The Challenge of Changing the Culture

Published on November 12th, 2018

The multi-stage Tour de France à la Voile had undergone a massive makeover in 2015 and would use the new VPLP-designed Diam 24 trimaran for the re-launch of its three week endurance race along the French coastline.

When the French-built multihull made it to the USA the following year, it was deemed the overall winner of Sailing World’s Boat of the Year awards, with the judges praising its clever features, affordability and easy speed.

But despite this affirmation, growing interest has come slow outside of France, even across the English Channel. Phil Cotton, president of the British Diam Class, discusses the challenge:


It’s unfortunate, but perhaps inevitable that there’s always much publicity on social media and in the printed press whenever the Diam capsizes.

We’ve only ever had one capsize in the UK and it was a team that had never sailed the boat previously. They went straight into their first regatta and perhaps they were pushing too hard. Sadly, all the photographs and the publicity of that event was on this boat upside down.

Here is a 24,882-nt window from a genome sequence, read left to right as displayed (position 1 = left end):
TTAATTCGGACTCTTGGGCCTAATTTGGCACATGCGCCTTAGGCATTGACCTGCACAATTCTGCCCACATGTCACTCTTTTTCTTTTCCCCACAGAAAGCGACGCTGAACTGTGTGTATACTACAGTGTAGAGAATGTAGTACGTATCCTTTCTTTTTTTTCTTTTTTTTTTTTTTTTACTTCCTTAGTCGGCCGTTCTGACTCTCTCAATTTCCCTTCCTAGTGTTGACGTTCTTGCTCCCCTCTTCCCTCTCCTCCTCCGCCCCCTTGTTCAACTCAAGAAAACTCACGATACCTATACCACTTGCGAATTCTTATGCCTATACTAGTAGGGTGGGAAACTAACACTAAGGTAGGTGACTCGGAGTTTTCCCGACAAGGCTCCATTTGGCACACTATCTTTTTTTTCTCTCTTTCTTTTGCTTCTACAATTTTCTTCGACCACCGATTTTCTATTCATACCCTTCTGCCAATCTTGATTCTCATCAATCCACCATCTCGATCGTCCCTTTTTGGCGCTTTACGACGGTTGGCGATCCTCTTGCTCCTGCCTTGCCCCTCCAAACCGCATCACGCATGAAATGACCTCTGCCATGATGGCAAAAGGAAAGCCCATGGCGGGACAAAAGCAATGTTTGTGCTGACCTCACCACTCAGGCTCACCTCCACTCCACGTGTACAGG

The main concern of potential buyers of the boat is how do you get it up? Our main challenge in the UK is persuading new people to come and have a go and to demonstrate that it is forgiving if handled correctly and if a capsize does occur, there is a tried and tested methodology to right the boat. When we are racing there are always RIBs on hand to pull you up again. If you are sensible it’s a very forgiving boat.

People see us from their J/70, J/80, Fast 40+, whatever… monohulls, and a lot of people admire the boat but I still think in England there is a perception about multihulls, catamarans, trimarans that they are profoundly not serious racing. Despite the America’s Cup, the GC32 Circuit, Extreme 40s, M32s and Nacra 17, there is still a resistance in multihulls.

I think it’s cultural. Unlike in France, where people love the multihull, in England it’s just a historic thing. Traditionally, people seem to prefer slow monohull boats. It’s persuading people out of monohulls to come and have a go on a Diam, come and try it.

Upwind it’s just like a monohull but faster and more interesting. And downwind, now so many monohulls have asymmetric sails, they are familiar to the driving angles so we just need to sway a few more of them to come over to see how it goes.

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